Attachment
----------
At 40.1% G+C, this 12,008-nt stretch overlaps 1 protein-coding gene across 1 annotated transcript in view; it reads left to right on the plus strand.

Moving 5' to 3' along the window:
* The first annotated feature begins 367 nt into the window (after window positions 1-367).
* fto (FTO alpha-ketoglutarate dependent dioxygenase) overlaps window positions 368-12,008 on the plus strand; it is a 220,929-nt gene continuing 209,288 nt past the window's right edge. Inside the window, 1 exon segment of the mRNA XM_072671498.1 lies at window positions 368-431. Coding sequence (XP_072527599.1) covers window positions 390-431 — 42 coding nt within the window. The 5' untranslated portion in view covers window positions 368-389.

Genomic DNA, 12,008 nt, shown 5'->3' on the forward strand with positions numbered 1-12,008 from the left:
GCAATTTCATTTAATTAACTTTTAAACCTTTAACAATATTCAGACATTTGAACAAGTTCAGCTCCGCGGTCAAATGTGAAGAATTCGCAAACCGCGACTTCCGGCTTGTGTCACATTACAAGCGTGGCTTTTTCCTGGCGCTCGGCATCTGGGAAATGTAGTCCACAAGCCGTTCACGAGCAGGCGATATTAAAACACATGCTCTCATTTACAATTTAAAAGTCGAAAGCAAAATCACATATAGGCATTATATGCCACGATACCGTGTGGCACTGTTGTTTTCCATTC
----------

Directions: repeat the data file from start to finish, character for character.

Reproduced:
At 40.1% G+C, this 12,008-nt stretch overlaps 1 protein-coding gene across 1 annotated transcript in view; it reads left to right on the plus strand.

Moving 5' to 3' along the window:
* The first annotated feature begins 367 nt into the window (after window positions 1-367).
* fto (FTO alpha-ketoglutarate dependent dioxygenase) overlaps window positions 368-12,008 on the plus strand; it is a 220,929-nt gene continuing 209,288 nt past the window's right edge. Inside the window, 1 exon segment of the mRNA XM_072671498.1 lies at window positions 368-431. Coding sequence (XP_072527599.1) covers window positions 390-431 — 42 coding nt within the window. The 5' untranslated portion in view covers window positions 368-389.

Genomic DNA, 12,008 nt, shown 5'->3' on the forward strand with positions numbered 1-12,008 from the left:
GCAATTTCATTTAATTAACTTTTAAACCTTTAACAATATTCAGACATTTGAACAAGTTCAGCTCCGCGGTCAAATGTGAAGAATTCGCAAACCGCGACTTCCGGCTTGTGTCACATTACAAGCGTGGCTTTTTCCTGGCGCTCGGCATCTGGGAAATGTAGTCCACAAGCCGTTCACGAGCAGGCGATATTAAAACACATGCTCTCATTTACAATTTAAAAGTCGAAAGCAAAATCACATATAGGCATTATATGCCACGATACCGTGTGGCACTGTTGTTTTCCATTC